Much was made of this issue by Deputies Killeen and de Valera, who both represent County Clare. Deputies in the same constituency, particularly members of the same party, do not always speak well of each other. I applaud the fact that these two Deputies who are now in a party of their own, in a kind of limbo, spoke well of each other. They made a case for the farmers and landowners who experience difficulties in terms of rights of way. Perhaps they had in mind Poulnabrone Dolmen in the Burren, County Clare. I know that area very well because I frequently visit Ballyvaughan. To get to that area one has to trample over ditches and fences. Where monuments are situated in isolated areas such as this, carparks should be provided close by so that people visiting the area will not block the roads. That would be welcomed, particularly by middle-aged and older tourists.
There is a compensation culture in this country, not so much in the area of the Office of Public Works, but in the area of local authorities. The Minister should face up to the fact that an increased number of visitors will wish to visit our artefacts and monuments and natural terrain. Land should be acquired in these areas to provide facilities for them.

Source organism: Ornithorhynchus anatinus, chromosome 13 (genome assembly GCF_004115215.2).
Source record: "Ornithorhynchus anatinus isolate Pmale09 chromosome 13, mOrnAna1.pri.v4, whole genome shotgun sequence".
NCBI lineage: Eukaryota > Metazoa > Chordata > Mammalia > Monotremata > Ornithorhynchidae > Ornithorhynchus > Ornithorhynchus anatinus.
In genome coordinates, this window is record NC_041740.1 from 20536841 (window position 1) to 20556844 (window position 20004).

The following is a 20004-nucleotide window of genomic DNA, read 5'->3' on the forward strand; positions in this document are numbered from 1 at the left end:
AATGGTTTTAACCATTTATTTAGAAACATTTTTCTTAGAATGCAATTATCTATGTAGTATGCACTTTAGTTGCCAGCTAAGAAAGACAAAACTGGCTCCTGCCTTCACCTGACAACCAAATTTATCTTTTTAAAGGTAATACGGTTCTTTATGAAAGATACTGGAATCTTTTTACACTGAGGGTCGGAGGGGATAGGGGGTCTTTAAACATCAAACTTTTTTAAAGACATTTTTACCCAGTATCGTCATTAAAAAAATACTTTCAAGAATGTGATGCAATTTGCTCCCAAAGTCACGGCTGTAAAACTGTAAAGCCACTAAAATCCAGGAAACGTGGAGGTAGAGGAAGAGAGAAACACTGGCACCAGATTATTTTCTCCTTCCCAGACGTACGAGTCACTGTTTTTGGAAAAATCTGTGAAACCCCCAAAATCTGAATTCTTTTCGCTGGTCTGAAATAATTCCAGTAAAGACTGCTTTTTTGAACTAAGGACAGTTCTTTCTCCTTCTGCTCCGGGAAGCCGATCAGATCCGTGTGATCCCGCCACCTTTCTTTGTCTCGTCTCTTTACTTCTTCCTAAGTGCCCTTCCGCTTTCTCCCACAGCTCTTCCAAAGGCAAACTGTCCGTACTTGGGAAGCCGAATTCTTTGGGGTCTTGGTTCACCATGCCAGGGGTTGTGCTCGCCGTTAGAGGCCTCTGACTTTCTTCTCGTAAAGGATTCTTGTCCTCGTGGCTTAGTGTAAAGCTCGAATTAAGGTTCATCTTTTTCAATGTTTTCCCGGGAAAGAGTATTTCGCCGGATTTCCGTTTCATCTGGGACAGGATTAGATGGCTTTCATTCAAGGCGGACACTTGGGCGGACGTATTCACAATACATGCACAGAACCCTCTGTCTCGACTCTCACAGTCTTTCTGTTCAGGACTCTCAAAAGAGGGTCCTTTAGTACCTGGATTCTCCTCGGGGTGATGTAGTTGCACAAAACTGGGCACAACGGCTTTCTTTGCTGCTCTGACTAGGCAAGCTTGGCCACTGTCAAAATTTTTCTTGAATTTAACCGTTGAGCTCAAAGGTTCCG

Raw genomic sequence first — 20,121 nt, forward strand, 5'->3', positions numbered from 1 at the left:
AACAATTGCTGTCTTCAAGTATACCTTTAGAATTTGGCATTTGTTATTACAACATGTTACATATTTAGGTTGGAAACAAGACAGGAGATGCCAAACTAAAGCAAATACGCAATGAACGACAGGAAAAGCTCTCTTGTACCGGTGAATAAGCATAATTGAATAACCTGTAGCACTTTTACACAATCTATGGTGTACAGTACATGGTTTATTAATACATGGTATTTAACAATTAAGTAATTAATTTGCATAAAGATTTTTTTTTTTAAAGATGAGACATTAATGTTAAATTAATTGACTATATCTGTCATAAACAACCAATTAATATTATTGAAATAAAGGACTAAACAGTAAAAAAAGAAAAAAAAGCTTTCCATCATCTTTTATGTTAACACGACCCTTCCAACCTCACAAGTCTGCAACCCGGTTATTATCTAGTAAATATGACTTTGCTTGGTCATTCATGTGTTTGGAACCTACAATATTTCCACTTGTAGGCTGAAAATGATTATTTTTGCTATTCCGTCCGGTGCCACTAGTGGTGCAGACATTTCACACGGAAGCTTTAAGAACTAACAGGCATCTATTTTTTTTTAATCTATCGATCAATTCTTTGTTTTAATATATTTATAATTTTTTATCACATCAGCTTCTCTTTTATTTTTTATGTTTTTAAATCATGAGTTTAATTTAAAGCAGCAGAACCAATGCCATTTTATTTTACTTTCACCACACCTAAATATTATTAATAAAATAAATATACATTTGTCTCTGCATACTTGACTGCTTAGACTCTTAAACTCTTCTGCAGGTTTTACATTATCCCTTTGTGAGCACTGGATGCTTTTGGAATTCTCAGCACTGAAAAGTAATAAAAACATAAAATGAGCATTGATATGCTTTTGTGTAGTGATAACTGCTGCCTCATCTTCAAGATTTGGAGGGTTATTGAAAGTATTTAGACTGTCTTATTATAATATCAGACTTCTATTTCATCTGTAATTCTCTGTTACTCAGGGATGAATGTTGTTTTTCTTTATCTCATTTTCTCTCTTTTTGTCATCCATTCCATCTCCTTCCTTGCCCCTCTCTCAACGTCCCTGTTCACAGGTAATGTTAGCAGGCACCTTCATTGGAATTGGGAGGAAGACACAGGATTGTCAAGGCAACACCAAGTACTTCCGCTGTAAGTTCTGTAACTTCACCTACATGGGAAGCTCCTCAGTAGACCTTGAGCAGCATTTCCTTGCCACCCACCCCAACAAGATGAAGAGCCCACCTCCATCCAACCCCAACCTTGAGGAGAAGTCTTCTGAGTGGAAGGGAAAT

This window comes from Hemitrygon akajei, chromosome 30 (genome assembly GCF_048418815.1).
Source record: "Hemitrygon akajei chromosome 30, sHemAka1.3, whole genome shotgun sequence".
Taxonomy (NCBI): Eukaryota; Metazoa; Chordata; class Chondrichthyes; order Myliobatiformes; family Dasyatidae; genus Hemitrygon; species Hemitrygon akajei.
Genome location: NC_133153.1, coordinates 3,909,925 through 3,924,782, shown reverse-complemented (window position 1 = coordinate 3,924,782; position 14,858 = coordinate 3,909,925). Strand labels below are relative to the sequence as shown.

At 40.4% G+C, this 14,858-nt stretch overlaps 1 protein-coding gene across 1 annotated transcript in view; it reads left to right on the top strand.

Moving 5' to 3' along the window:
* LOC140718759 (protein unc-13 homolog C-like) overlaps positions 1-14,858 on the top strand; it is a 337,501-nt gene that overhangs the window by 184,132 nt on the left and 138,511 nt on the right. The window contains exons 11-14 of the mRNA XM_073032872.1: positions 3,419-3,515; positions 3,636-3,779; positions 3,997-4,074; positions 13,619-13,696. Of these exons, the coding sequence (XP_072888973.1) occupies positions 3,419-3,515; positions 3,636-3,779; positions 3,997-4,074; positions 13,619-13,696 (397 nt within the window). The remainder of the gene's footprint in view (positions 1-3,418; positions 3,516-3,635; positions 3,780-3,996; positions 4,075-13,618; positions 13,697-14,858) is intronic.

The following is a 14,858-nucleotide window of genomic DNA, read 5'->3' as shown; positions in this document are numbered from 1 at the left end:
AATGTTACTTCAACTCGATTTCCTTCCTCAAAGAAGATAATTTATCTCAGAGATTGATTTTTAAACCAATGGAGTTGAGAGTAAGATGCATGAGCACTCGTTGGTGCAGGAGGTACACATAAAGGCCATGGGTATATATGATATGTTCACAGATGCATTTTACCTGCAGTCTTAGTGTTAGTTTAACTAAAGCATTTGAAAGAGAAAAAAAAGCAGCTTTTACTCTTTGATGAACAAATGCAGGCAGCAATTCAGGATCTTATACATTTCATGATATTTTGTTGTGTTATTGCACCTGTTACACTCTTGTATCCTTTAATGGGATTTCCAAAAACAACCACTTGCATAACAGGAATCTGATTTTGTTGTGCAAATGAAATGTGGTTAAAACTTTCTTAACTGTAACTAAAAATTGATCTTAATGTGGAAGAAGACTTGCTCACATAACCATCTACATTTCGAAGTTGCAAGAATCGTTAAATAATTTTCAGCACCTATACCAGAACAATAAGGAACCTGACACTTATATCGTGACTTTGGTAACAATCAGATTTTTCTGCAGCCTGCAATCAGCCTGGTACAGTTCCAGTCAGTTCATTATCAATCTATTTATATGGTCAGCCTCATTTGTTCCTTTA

The objections to the Bill from the other side of the House were very flimsy. I welcome the central thrust of the Bill which gives the State more power, not in an obtrusive way but in a way that will assert the State's role in this regard. Too much of our heritage is being destroyed, lost and stolen, and we should not accept that. The State has a right not only to preserve our heritage and history but to display it in a practical way where it can be seen by all our people, particularly our young people, as well as by tourists. I welcome the Bill and believe the criticisms of it are misplaced and will be proven wrong in time and wish the Minister all the best.